We bottle and freeze our honey at -18C shortly after extracting it. Freezing stops the honey from granulating and keeps it smelling and tasting fresh. If you are not going to use your honey right away, ask us to sell you frozen honey and you can store it in your own freezer until you need it. Keep in mind that we freeze our honey without the label because the resulting condensation damages the label.
Island Bees honey comes in small batches with each batch having a different floral source, aroma, moisture content, and color. The batch and source information on the label helps us keep track of various details about that particular jar of honey, including where on Salt Spring Island it was collected.
Raw honey means honey as you would find it in the beehive. Raw honey is never heated to temperatures hotter than the bees would naturally experience it in their hive environment. Honey not marked as raw honey is frequently heated before putting through a fine filter to make it look more appealing. That means that you can expect raw honey not to be as clear as honey that has had all of the pollen and propolis filtered out. High heat and filtration tend to extend the amount of time honey takes to granulate, so you can expect raw honey to possibly granulate a little faster.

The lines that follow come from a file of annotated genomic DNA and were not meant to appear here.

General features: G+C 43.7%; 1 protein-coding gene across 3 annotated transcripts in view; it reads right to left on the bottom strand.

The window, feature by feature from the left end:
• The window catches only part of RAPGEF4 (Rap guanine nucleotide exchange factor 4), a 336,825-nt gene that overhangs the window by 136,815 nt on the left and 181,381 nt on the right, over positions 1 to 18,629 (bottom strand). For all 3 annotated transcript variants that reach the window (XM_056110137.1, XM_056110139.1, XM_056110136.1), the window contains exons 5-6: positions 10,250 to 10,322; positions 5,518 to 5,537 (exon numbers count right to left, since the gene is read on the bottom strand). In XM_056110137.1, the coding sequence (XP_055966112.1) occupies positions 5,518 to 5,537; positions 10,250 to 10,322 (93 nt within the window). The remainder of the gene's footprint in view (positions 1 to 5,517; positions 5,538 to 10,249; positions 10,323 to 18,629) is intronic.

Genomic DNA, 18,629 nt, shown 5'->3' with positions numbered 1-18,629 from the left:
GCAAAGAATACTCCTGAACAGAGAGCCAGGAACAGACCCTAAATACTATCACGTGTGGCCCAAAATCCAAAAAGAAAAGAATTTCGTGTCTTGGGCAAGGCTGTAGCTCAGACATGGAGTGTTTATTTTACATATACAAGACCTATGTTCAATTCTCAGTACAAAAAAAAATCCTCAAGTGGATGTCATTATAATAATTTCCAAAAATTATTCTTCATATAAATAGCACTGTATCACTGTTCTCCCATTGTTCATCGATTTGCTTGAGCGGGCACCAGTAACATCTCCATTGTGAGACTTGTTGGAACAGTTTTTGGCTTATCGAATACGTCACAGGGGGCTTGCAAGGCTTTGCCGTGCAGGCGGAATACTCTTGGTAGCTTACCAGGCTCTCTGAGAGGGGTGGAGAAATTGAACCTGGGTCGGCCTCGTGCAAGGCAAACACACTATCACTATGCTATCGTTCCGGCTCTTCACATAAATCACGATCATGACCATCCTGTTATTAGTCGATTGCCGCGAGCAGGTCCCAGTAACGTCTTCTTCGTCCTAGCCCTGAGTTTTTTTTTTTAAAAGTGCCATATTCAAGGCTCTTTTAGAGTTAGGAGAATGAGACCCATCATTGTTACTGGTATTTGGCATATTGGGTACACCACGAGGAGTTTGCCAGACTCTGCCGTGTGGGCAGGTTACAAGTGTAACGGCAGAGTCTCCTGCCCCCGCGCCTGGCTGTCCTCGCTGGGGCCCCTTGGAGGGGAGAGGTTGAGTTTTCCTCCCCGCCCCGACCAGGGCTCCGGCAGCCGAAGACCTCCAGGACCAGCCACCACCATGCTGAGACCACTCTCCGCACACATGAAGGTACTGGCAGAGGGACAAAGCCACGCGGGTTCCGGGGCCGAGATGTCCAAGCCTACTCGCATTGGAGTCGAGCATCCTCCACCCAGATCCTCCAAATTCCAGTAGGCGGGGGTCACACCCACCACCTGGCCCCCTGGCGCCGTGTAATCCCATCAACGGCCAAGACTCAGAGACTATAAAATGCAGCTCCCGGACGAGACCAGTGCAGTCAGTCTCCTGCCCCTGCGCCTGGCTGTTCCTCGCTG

Most honey granulates eventually and, depending on the source of the honey, it might take a month or it might take years. For example, Maple blossom honey stays liquid much longer than other types of honey. If your honey granulates, that does not mean it is going bad. Many people prefer granulated honey to liquid honey and in most cases granulated honey is soft enough to be spreadable. If you still want to melt your honey, you can put it in hot water (maximum of 37C) to bring it back to liquid with minimal change in taste or aroma. If you put honey in the microwave or in boiling water…